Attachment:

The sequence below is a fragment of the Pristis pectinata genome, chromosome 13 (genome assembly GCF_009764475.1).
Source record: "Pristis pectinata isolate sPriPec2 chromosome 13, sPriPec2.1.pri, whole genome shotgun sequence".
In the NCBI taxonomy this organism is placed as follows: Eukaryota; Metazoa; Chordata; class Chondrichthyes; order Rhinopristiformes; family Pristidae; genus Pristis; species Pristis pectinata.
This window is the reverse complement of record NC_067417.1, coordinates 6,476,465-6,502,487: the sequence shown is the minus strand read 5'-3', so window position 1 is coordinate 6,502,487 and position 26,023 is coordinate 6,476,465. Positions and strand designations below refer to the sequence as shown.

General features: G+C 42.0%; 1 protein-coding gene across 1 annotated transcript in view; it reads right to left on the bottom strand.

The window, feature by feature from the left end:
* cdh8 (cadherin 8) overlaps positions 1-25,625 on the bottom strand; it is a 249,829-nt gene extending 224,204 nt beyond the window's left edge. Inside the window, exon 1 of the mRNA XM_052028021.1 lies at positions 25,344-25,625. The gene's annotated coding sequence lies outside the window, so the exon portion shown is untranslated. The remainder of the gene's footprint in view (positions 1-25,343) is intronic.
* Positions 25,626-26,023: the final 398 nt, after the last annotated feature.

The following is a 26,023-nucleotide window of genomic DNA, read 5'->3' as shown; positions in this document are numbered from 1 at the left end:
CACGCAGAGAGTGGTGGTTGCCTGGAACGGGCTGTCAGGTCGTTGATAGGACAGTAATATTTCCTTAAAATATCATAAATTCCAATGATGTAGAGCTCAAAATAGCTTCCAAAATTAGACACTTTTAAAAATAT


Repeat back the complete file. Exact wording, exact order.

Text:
The sequence below is a fragment of the Pristis pectinata genome, chromosome 13 (genome assembly GCF_009764475.1).
Source record: "Pristis pectinata isolate sPriPec2 chromosome 13, sPriPec2.1.pri, whole genome shotgun sequence".
In the NCBI taxonomy this organism is placed as follows: Eukaryota; Metazoa; Chordata; class Chondrichthyes; order Rhinopristiformes; family Pristidae; genus Pristis; species Pristis pectinata.
This window is the reverse complement of record NC_067417.1, coordinates 6,476,465-6,502,487: the sequence shown is the minus strand read 5'-3', so window position 1 is coordinate 6,502,487 and position 26,023 is coordinate 6,476,465. Positions and strand designations below refer to the sequence as shown.

General features: G+C 42.0%; 1 protein-coding gene across 1 annotated transcript in view; it reads right to left on the bottom strand.

The window, feature by feature from the left end:
* cdh8 (cadherin 8) overlaps positions 1-25,625 on the bottom strand; it is a 249,829-nt gene extending 224,204 nt beyond the window's left edge. Inside the window, exon 1 of the mRNA XM_052028021.1 lies at positions 25,344-25,625. The gene's annotated coding sequence lies outside the window, so the exon portion shown is untranslated. The remainder of the gene's footprint in view (positions 1-25,343) is intronic.
* Positions 25,626-26,023: the final 398 nt, after the last annotated feature.

The following is a 26,023-nucleotide window of genomic DNA, read 5'->3' as shown; positions in this document are numbered from 1 at the left end:
CACGCAGAGAGTGGTGGTTGCCTGGAACGGGCTGTCAGGTCGTTGATAGGACAGTAATATTTCCTTAAAATATCATAAATTCCAATGATGTAGAGCTCAAAATAGCTTCCAAAATTAGACACTTTTAAAAATAT